Many products out there are good and probably good enough. But strategists would say that companies need more great products with good designs to succeed as there are too many me-too products out there. It is half the truth. There are many kinds of good-enoughs and you need to put it in a big strategy context. Read on and I will explain why.
I tell my people “good enough is not good enough," as far as what we do for our clients, but in the context of product strategy it can be a different story. It’s true that in today’s world, quality, speed, performance and convenience never stop improving.
Pick up any product, and you have to admit that the qualities that make it high performance, revolutionary and unique are losing momentum with each passing day. Your competitive advantage lasts for 6-9 months at most.
Many industries have been playing the Red Queen’s game, as observed in Through the Looking Glass by Lewis Carroll. Originally proposed by the evolutionary biologist L. van Valen, it involves following an evolutionary system where they must continually develop just to maintain the same level of fitness in their environment. A land where “it takes all the running you can do, to keep in the same place.”
It’s time for companies to eradicate the notion that differentiation and low costs are mutually exclusive strategic choices. Both are needed to achieve and sustain not only leadership but also survival. This strategic framework is essential.
- First, a company must choose to become the ultimate leader in a given product or service. Being the superior product leader can require more time to conceive of and engineer the best product, but time should never be wasted on over-designing. The product needs to be able to uphold a premium price point and deliver a credible value proposition.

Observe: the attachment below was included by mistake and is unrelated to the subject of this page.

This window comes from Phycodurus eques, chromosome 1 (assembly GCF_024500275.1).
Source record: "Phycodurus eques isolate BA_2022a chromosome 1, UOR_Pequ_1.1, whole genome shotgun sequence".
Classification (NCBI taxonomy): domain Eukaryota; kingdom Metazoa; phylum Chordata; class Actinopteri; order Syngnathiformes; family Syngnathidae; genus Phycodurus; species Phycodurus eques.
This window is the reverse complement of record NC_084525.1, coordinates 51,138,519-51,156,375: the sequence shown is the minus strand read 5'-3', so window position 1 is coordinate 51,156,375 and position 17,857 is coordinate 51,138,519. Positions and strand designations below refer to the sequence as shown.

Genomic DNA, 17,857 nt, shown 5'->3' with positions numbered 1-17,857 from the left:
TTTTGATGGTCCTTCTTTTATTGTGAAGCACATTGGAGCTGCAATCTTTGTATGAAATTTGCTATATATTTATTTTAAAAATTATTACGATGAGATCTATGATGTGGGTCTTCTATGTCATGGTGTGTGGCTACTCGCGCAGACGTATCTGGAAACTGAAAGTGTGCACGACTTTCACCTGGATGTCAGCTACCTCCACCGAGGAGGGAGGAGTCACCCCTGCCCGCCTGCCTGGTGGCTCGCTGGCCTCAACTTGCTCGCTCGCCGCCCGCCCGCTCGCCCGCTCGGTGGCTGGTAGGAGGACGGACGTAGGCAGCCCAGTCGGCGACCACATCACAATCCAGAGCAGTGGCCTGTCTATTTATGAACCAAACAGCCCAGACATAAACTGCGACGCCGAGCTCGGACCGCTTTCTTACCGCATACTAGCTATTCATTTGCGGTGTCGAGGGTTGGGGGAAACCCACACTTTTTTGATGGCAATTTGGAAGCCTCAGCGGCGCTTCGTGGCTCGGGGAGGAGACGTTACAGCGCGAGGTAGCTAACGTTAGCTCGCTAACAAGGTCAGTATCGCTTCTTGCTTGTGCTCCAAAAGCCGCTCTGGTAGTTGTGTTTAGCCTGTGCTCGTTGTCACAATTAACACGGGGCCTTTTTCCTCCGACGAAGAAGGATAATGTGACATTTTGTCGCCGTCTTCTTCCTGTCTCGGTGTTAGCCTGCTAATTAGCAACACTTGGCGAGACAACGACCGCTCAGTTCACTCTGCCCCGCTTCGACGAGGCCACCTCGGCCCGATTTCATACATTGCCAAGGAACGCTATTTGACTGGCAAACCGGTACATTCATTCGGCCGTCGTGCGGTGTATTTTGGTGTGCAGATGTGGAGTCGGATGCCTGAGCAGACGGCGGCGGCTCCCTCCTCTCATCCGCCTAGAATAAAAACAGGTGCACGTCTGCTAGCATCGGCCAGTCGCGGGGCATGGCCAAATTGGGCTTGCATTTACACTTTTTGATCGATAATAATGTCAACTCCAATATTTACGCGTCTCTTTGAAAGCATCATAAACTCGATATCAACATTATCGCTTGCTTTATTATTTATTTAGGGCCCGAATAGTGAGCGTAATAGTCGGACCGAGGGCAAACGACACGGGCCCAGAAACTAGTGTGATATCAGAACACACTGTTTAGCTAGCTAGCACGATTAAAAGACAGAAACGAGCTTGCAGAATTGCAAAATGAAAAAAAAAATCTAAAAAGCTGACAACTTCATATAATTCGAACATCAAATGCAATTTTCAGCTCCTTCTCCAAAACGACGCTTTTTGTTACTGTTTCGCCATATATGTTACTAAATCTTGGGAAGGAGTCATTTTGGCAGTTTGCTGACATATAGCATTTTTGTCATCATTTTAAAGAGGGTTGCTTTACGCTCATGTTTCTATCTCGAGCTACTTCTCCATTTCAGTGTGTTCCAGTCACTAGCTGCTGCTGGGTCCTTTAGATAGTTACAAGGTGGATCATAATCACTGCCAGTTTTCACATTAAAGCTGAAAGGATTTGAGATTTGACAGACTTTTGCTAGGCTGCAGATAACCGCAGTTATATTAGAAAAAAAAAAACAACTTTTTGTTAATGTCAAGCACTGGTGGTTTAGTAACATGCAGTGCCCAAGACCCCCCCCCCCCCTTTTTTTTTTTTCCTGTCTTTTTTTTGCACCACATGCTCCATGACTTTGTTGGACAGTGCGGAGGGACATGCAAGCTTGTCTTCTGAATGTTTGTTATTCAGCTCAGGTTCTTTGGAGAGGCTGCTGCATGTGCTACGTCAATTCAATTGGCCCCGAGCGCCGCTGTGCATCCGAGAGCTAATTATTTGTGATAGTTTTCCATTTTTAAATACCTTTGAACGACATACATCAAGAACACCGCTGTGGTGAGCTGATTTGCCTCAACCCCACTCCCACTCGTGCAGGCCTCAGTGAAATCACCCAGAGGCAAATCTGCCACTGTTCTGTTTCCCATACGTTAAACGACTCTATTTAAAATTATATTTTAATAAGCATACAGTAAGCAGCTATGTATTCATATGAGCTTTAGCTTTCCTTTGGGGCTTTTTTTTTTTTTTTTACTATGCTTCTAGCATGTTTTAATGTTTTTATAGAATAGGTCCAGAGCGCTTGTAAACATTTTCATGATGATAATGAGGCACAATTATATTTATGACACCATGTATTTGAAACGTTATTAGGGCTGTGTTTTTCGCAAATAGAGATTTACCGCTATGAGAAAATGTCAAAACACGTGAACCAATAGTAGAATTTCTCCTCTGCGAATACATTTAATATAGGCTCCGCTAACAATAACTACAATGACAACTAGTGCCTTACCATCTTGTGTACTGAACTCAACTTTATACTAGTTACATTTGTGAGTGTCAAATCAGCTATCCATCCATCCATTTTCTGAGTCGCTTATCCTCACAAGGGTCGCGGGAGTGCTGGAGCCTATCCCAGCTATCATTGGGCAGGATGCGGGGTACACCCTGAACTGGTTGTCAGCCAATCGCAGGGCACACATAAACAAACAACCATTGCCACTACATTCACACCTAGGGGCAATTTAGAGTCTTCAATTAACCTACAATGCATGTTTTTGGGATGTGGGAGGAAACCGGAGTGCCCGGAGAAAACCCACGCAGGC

- The second avenue is for a company to be a low-end disrupter. The strategy lies in creating a low cost delivery system to offer minimum features and performances that are required of a product, or reengineering the value equation so that a low-cost product can be marketed with a one-dimensional feature that offers matching performance, but nothing else.
- The third option is choosing to compete with “simple and good enough” products. This includes products with just the right combination of price, performance and features, which closely follow the pulse of the market and customer needs. In this market, speed and agility are crucial factors, since R&D investments are limited. Profit and volume trade-offs must be constantly evaluated, and trends of convergence as other products add on additional functions must be monitored. Take Instagram for example. This instant success resists the temptation to offer a whole toolbox of features and is so simple to use that we feel no need to seek anything fancier.
Adapted from an article from the upcoming Sept issue of MISC- The Simplicity Issue which be available in newstand around the world in the third week of Sept 2012. To read the full article pick up a copy of the current issue of MISC magazine.